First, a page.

“I want to stand as close to the edge as I can without going over. Out on the edge you see all the kinds of things you can't see from the center.” Kurt Vonnegut Jr.

Saturday, December 20, 2008

Countdown to Christmas

Once again, my friend Holly and I hosted a Thanksgiving picnic. This year's picnic was held at Muriwai Beach, on the west coast north of Auckland. A lot of people showed up, each bringing a dish to share, creating enormous amounts of food. Holly's partner Steve is shown above, cutting up the wild turkey they prepared. Darin shot it on our Maungaturoto land, but Steve and Holly plucked and cleaned it, and prepared it. I baked roast beef. Strawberries are in season again, and they are in abundance. The day was glorious! Still, because this is a remote beach, I was shocked to see so many people there!
Christmas is nearly upon us. Just 3 days of work next week, then 11 days off for the Xmas/summer break! Yippee! Last week, we returned from our weekly trip to Maungaturoto (water the trees, play with the dogs), and found this in our mailbox:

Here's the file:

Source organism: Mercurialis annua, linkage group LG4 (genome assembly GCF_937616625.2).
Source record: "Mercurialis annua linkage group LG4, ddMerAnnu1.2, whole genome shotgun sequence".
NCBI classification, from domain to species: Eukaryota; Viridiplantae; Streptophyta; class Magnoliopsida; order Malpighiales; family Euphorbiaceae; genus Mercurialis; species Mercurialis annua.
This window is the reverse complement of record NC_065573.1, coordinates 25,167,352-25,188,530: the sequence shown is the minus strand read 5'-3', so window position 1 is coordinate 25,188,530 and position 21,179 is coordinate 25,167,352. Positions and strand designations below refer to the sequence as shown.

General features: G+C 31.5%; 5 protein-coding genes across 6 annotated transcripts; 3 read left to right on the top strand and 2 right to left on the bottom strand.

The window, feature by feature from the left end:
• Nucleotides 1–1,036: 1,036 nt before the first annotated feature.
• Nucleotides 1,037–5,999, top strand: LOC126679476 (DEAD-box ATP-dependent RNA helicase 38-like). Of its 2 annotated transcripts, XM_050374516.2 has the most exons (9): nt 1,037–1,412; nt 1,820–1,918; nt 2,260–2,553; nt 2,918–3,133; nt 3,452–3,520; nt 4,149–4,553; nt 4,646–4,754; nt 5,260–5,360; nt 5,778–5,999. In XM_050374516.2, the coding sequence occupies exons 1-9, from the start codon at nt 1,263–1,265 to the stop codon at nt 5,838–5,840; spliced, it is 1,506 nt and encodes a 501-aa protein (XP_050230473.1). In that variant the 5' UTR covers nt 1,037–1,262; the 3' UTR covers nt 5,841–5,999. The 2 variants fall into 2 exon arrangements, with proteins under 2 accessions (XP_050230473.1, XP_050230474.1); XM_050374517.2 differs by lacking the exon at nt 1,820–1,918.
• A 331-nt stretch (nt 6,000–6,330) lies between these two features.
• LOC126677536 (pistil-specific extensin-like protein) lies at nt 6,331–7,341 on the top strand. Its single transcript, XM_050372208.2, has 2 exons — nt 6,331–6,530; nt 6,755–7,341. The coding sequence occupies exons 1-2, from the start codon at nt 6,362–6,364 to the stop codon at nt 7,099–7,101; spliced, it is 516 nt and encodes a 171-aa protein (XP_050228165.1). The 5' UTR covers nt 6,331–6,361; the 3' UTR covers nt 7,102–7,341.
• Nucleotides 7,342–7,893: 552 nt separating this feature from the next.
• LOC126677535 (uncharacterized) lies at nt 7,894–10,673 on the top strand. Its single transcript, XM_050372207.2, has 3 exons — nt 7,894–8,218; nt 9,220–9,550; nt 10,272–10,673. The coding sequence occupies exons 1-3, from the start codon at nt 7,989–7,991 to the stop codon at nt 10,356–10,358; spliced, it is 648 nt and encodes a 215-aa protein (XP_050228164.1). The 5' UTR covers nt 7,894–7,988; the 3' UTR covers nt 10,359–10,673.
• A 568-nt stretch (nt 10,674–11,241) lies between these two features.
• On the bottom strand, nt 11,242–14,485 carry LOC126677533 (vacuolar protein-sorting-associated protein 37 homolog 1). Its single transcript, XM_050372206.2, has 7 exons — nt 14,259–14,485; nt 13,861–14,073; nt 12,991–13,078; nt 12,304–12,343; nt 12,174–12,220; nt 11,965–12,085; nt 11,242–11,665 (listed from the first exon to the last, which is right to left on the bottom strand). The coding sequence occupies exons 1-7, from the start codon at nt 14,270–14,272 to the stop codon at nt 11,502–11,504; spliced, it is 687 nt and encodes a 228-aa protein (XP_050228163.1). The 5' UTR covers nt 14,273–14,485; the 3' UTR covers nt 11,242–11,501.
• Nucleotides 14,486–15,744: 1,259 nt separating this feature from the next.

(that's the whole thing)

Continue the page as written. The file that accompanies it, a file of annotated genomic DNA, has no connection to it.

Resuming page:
Our next-door-neighbor's son made this for us. Byron and his younger sister Bronte were then ringing the doorbell to ask if we got it. I told them how much I love it. I don't think the photo displays the pop-up design. The reindeer have hats on, and Santa's mustache is green! I love it as much as the Santa my niece Lydia drew for me years back: He appears to be saying HOI HOI HOI because the exclamation points (!) are upside-down. (Ho! Ho! Ho!). Anyway, Byron and Bronte got home-made chocolate chip cookies from me.Darin and I enjoy playing board games with our friends here, and we decided we needed to buy one to share. Agricola is the #1 boardgame on boardgamegeek.com (all the geek details are here). We really like it. Darin has won every time he's played, and I'm struggling to figure out how to do better. Meanwhile, we are mirroring the actions in the game, one of which is butchering a sheep. In the photo below, it is a goat, but that's a minor detail. This photo depicts our other new Christmas gift to ourselves, a butcher's bone saw. We decided to get this after seeing a distributor selling whole frozen goat carcasses for $5 per kilo. Apparently they were for export, but for some reason the sale didn't go through. We ended up with 4 of them, each about 15 lbs. We LOVE having chest freezers (yeah, we have 2: one for people food, one for dog). The idea was to feed the goat to our pets, but then I got to thinking that I should try to prepare some of it and see how it tastes. That is on my list of things to do during my holiday break.